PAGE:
7 Bold HP Proclamations That Don't Tell The Whole Story12:00 PM EST Fri. Feb. 15, 2013
IT industry executives are paid to accentuate the positive, so it's not surprising that some of what they have to say doesn't stand up under scrutiny. So it is at Hewlett-Packard, whose executives are under even greater pressure given the financial struggles and general malaise that have been hanging over the company like a Sword Of Damocles.
HP is still a massive, powerful company in the IT industry, but some of the claims its executives are fond of making are beginning to ring hollow. CRN looks at seven examples that sound impressive but don't tell the whole story.
HP spent around $11.5 billion to acquire Vertica and Autonomy and is now working to cast the two as pillars of its budding big data strategy. HP Software chief George Kadifa has suggested that Vertica could become a billion-dollar business on its own, a lofty goal for a unit that made "middle-double-digit millions" in fiscal 2012.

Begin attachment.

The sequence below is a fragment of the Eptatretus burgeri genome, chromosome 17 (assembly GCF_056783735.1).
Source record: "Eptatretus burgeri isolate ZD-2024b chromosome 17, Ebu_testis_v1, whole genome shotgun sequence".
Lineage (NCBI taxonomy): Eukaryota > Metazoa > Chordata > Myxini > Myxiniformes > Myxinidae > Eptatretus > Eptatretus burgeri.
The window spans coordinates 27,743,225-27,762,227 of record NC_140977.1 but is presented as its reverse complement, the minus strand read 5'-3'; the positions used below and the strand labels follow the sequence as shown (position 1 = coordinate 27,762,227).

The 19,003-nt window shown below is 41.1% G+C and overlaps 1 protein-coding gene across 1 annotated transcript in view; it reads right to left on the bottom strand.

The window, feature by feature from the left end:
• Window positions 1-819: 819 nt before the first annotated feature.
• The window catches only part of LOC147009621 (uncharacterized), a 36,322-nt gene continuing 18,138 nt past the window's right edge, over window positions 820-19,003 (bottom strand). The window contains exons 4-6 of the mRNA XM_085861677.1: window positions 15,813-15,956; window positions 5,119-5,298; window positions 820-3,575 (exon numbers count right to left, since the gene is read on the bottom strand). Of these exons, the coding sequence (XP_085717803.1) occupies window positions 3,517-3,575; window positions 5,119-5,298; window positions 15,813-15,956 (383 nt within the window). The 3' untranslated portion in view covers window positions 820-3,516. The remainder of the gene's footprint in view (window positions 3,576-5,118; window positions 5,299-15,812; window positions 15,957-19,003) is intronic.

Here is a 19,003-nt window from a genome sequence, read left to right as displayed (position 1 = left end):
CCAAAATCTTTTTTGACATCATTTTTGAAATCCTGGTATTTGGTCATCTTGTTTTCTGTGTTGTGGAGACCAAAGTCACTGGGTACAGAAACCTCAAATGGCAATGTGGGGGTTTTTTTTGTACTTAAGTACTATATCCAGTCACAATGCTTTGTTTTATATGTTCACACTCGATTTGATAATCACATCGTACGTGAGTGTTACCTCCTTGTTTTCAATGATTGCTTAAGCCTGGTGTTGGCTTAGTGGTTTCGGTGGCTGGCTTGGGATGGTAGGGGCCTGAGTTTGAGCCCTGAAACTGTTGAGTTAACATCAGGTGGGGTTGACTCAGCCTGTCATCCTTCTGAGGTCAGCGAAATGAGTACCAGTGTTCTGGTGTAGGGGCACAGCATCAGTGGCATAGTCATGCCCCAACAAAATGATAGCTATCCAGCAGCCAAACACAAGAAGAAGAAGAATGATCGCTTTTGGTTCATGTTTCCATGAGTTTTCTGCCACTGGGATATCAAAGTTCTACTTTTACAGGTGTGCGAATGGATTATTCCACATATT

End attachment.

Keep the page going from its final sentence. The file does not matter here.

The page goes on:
"[Big data analytics] is a new area that we are building, and it's actually doubling, if not tripling, on an ongoing basis, so it's a great opportunity for us," Kadifa told Wall Street analysts in October.
Big data is growing at such a rate because HP is just getting started. But HP's slow rollout of Vertica and Autonomy to the channel, combined with the significant exodus of talent from both units, suggests it could find it difficult to keep its big data analytics business growing at such a rapid clip.